Laura Grisolano ’86 offers solutions to work-from-home challenges
If you’re feeling like a sloth one day and the Energizer Bunny the next, you’re not alone. Laura Grisolano ’86 is helping clients at her firm, Bridge Mediation & Leadership Solutions, grapple with a number of new work-from-home challenges during the COVID-19 pandemic. It’s as if 2020 is “a big Monopoly board that’s been knocked into the air and no one knows quite how to put the disrupted game back together,” Grisolano said. Worse yet, the basic rules don’t even appear to be the same. “My clients are really struggling with time and energy,” she said. “Weeks seem like months, but some days fly by before you’ve scratched the surface of your to-do list. No one knows what day of the week it is and everyone’s sleep schedules are disrupted.”
We asked Grisolano, a CMC trustee, to walk us through her work these past few months and how it’s been most changed because of the ongoing pandemic.
Alumni in action
- Laura Grisolano ’86
- President, Bridge Mediation & Leadership Solutions
- Phoenix, Arizona
How have you adapted your previous work into new strategies during this trying time?
My work with teams often starts with the same path I use with individual coaching clients—first deepen self-awareness, then add a few new insights to address recurring obstacles so you can bring your best, most-authentic, enthusiastic self to your work. (Most of the time.) With larger teams, I try to make sure that I am offering something helpful for every participant while also staying focused on the mission of the organization. My workshops are always custom designed around the team culture and the immediate challenges.
Pre-COVID, much of that work focused on internal obstacles—things like self-confidence, managing stress, overcoming self-doubt, improving communication skills, etc. Right now, however, there are very real external obstacles that are interrupting workflow. Concentration and staying focused on the tasks at hand are much more difficult in a work-from-home environment. People are home all day with spouses, roommates, parents, and their children, working at kitchen tables or desks or in closets, trying—nonetheless—to maintain an air of professionalism. Even harder, organizational work plans and priorities are changing faster than people can keep up, which leads to feelings of guilt and inadequacy.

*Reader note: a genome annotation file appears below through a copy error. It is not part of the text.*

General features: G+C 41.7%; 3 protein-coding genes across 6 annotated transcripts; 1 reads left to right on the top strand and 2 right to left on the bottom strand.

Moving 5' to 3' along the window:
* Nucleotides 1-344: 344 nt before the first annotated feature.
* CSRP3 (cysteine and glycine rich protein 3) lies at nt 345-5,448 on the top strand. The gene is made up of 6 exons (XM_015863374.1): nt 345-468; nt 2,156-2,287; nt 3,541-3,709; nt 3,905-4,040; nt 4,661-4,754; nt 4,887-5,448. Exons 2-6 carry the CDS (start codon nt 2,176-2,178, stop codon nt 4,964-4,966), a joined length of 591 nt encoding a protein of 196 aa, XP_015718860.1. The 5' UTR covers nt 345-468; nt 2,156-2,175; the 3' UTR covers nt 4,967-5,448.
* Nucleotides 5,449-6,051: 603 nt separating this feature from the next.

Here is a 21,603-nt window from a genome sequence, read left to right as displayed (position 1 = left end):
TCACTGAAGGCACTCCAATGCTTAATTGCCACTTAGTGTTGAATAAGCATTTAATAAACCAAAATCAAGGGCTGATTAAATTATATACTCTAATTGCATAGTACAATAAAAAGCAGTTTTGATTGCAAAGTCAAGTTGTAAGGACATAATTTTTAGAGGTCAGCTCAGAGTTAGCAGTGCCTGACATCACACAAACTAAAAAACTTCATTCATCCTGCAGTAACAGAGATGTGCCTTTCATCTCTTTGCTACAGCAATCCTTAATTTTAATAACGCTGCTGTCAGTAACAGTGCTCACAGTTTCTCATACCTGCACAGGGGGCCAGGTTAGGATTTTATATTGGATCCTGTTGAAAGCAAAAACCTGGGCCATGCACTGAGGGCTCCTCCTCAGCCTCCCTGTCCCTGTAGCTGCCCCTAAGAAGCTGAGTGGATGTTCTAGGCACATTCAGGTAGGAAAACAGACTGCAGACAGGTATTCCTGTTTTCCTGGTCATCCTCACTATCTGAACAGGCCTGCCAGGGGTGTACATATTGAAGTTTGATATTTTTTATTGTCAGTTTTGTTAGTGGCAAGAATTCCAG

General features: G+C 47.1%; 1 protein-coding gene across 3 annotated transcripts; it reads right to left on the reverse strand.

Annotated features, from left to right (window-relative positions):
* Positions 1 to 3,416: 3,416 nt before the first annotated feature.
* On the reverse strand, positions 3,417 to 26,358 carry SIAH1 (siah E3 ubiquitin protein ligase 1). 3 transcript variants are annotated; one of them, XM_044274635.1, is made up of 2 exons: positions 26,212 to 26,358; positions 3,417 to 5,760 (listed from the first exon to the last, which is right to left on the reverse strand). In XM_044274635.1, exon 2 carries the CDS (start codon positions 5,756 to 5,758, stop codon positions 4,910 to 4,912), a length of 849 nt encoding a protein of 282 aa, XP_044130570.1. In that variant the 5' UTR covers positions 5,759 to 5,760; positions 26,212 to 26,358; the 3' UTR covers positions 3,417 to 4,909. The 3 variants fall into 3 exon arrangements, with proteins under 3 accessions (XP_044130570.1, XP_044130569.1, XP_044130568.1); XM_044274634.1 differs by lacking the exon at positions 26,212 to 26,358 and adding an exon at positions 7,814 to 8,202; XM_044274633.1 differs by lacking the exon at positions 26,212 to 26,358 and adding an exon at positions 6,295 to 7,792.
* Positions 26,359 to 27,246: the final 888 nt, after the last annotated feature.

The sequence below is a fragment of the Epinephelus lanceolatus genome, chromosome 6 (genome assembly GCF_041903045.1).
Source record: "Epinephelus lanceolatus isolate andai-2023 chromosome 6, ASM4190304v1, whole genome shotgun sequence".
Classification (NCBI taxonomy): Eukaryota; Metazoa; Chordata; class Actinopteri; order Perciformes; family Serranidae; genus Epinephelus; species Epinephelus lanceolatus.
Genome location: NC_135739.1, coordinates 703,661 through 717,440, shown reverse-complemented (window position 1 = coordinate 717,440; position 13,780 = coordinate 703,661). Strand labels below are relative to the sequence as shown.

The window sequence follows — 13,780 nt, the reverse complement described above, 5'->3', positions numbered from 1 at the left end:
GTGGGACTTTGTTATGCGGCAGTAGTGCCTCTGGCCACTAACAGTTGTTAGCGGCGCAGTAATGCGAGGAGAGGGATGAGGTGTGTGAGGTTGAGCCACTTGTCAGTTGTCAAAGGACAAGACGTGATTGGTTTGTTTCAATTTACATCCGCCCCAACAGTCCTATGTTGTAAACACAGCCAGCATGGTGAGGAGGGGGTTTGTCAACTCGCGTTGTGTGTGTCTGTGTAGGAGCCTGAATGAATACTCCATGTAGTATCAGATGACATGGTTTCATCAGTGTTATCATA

Are there any strategies you are engaging with most?
Many of my programs are now focused on practical work-from-home strategies, as well as important mindset shifts: How do you remind yourself to practice patience, grace, gratitude, and authenticity? How can you use curiosity to bridge the gaps that feel difficult?
I work with teams and executive coaching clients on daily practices that will help even out the energy fluctuations and keep the energy flowing forward. Stress management tips are also in high demand. Many working professionals have never experienced the kind of day-to-day anxiety they are feeling right now. I love teaching people about the magical power of our built-in parasympathetic nervous system. Once you know how to use it, you can master your own breathing, calm your pounding heart, and stop the flow of those unhelpful stress hormones.
How do you prepare yourself to do this work and keep yourself in the right mental space? What practices from your personal/professional life do you try to pass onto others?
Honestly, my clients’ success stories keep me energized and in the right head space. There is nothing that makes me happier than supporting people on their path to success and contentment. Even when I am mediating a very difficult case or helping a department or start-up in crisis, I can see the potential for them just up ahead. I am fueled by client stories about new practices that make work more productive and satisfying.
Still, this upside-down year has often challenged my ability to “walk the talk” successfully. At the darkest moments of 2020, I have found a couple of practices to be especially helpful:
- Focusing on being of service, where “service” is very broadly defined. You can’t really mope when you are helping others. And there are an awful lot of folks who need our help right now.